EYE OF THE TIGER’S VIEW: Harassment demands greater scrutiny




RJUHSD placed tenured teacher Doug Mason on administrative leave late last month in the wake of multiple sexual misconduct accusations against him, according to a district communication to students’ families. This action has been a long-time coming and falls nearly a year after a Woodcreek student first alleged Mason sexually harassed her in a spring Health and Safety course. District decisions related to investigations into Mason’s sexual misconduct reasonably raise questions about RJUHSD’s discernment and particularly, why it took so long to remove Mason from the classroom.

Despite inquiries, the specific timeline is unclear to the general public. According to reporting conducted by the Sacramento Bee, the student came forward in April last year alleging he “massaged her shoulders regularly, pulled an ankle-length skirt up to her knee, winked at her flirtatiously during class and asked that she call him during the summer so he could hear her voice.” Some time later, the district ended its initial Mason investigation. RJUHSD concluded that his behavior, while in violation of professional standards, was not sexual harassment. A questionable decision.

According to the Bee, at this time a district letter sent to the student’s family acknowledged Mason made their daughter feel “creepy” but said he would not be fired until he showed more signs of sexual misconduct because her grade in his class was unaffected. The known record shows Mason only underwent district counseling at this time. Another questionable decision.

Sexual harassment and a victim’s level of success are not in a causal relationship. The logic behind the direct correlation of an earned “A” grade to appropriate classroom culture lacks any sort of merit. A teacher who accurately assigns grades should not remain on staff if they are also taking the time to sexually harass students.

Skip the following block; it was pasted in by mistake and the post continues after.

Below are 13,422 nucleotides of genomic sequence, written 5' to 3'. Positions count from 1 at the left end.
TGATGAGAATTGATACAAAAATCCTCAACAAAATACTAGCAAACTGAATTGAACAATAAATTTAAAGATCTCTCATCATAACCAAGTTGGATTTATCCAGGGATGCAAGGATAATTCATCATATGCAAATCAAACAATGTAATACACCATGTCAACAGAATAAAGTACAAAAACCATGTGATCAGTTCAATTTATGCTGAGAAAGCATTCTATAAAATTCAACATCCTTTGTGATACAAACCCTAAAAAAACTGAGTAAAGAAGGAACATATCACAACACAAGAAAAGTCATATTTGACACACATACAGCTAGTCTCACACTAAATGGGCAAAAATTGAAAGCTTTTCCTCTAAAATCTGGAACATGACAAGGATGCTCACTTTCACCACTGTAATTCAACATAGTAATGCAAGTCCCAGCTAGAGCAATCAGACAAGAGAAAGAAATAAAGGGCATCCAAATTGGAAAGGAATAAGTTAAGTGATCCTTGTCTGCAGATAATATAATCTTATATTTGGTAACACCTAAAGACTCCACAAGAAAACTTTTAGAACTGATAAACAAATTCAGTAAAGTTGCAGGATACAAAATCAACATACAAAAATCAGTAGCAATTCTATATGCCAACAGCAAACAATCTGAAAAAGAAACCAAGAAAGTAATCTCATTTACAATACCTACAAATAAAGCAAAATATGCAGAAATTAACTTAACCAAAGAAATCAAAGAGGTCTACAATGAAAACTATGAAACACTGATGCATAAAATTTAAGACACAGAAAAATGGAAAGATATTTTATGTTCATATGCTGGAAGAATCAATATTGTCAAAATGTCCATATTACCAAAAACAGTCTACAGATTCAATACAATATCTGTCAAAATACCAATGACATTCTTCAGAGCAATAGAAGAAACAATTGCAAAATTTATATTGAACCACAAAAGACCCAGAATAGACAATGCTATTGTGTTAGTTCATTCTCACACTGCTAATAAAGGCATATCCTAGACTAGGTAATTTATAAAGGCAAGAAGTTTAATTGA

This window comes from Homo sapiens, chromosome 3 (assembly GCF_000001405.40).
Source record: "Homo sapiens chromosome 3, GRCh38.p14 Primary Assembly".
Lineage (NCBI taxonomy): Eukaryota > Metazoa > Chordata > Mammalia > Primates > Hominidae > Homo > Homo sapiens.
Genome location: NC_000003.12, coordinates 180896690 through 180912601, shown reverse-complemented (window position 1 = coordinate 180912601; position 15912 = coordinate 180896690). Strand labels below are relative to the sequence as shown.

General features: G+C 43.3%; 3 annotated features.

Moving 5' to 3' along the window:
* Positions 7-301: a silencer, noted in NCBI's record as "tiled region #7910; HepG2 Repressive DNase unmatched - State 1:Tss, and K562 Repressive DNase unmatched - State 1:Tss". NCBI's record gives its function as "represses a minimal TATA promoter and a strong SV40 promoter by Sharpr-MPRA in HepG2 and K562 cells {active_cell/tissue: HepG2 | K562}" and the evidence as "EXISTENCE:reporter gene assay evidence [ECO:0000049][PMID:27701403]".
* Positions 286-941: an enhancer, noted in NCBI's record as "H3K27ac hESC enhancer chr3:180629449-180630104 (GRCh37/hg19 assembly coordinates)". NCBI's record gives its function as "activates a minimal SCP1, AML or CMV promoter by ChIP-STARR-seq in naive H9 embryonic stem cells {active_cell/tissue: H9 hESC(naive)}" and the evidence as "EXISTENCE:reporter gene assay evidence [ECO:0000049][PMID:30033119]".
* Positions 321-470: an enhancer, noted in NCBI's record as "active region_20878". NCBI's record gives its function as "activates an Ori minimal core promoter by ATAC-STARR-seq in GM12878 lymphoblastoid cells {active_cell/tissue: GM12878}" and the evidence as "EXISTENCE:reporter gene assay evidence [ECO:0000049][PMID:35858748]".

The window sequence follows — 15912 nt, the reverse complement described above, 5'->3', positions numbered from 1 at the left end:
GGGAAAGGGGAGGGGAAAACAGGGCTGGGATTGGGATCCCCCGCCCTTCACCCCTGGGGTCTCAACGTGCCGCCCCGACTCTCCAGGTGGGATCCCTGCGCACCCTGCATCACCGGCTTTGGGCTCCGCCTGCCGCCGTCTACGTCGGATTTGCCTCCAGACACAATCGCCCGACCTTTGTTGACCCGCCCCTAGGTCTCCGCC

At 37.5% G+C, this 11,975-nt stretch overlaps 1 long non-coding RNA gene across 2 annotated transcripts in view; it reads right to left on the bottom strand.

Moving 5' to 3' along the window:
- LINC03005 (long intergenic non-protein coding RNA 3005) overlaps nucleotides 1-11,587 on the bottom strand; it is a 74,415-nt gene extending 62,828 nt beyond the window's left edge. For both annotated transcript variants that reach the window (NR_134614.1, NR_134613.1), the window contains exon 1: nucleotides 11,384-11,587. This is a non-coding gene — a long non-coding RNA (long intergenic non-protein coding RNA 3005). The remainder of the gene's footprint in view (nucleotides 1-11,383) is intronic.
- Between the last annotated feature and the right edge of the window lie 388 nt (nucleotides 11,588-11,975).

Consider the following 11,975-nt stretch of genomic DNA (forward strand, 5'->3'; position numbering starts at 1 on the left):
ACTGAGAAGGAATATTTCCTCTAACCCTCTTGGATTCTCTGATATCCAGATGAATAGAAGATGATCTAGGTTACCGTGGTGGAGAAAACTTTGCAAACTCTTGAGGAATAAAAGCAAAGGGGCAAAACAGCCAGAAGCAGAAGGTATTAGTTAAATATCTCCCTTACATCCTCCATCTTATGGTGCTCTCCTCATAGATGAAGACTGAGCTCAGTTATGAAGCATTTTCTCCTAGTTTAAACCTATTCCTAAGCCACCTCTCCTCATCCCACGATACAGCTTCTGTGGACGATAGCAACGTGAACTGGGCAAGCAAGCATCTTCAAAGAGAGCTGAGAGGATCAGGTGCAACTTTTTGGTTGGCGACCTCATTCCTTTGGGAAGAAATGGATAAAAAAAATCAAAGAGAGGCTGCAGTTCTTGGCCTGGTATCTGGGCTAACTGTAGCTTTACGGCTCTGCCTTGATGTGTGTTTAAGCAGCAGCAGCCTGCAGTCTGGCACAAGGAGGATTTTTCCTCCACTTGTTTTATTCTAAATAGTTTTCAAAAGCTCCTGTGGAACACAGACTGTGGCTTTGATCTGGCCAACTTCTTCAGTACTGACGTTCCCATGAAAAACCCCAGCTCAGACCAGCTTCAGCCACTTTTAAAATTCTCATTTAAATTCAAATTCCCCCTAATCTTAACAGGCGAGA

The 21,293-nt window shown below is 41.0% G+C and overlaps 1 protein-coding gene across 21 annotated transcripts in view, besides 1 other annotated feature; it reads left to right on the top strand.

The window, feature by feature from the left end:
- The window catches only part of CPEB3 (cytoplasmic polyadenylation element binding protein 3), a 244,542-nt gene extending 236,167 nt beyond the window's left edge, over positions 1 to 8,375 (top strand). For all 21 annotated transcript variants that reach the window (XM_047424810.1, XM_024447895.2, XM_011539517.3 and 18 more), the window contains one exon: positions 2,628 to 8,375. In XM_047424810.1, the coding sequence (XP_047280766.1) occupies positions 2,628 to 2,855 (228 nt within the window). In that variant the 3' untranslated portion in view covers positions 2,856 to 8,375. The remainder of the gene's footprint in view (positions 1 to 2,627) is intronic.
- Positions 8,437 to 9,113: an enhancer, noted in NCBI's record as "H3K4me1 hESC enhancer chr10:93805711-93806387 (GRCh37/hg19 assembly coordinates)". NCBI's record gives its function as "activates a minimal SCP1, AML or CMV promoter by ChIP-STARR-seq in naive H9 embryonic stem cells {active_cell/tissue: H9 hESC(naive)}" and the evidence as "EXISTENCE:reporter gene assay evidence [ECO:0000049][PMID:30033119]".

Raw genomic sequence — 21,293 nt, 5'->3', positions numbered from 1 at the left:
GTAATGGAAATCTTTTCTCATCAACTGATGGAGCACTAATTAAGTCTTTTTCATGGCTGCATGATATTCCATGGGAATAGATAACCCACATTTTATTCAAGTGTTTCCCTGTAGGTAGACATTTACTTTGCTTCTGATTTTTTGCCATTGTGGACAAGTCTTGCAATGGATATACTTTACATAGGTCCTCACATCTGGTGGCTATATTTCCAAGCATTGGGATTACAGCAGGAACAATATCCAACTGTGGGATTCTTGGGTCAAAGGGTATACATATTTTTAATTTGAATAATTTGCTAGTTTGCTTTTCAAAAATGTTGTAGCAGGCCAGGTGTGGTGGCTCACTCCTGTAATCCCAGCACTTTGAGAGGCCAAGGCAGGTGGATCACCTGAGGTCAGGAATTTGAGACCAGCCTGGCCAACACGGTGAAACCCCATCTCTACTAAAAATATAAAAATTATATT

According to the Bee, the student’s family then requested the California Department of Education review the case. Although anonymous, the student and family’s consistent perseverance and determination during an inevitably trying time are to be admired.

The CDE redirected RJUHSD’s attention to the case, saying it had not been conducted properly to ensure student safety. Although the timeline is unclear, one can assume this action fell around fall of last year. The #MeToo movement was already making waves and headlines. In a time of such blatant cultural and societal revolution, erring on the side of caution and ensuring the student’s voice was heard should have been the only obvious course of action. This broader movement, the CDE recommendation, the student’s family’s resolve and Mason’s CDE documented “extensive” history of inappropriate behavior should have led the district to take aggressive action. Instead, their tone deaf response was simply not enough.

The district’s second investigation concluded Mason did in fact sexually harass the student, but not to the point of firing. To ensure her individual safety, he was transferred to teach periods at both Roseville and Oakmont instead. At this school year’s start Mason was introduced to two new, potentially vulnerable student bodies.

This move draws too many parallels to the assigning of a “sick leave” designation to a Catholic priest for it to meet moral standards.

Ultimately, the story ended up in the hands of the Sacramento Bee and the family granted an interview. The story was published Friday, Jan. 12. RJUHSD announced Mason would be placed on administrative leave Monday, Jan. 15, citing newly surfaced allegations and showing an obviously heightened sense of urgency in the face of the story’s publication.

Executive director of personnel services Brad Basham told the Bee Mason had been punished earlier “to the extent allowed by law.” However, assistant superintendent of personnel services Steve Williams told Eye of the Tiger in an email, the damning severity of evidence is determined by district personnel. It seems, if RJUHSD wanted to punish Mason more severely than it initially did, the restrictions that prevented these actions could have been resolved internally. They didn’t.Yet another questionable decision.

It is reasonable to wonder why Mason had not been put on administrative leave during the two district investigations that took place last year. We crucially urge caution and thoughtfulness when dealing with the remainder of this case and possible similar situations.

RJUHSD has sent two communications to families emphasizing its prioritization of student safety. However, it is unclear what steps RJUHSD is currently taking and will take next. As students of the district, we want and deserve to know.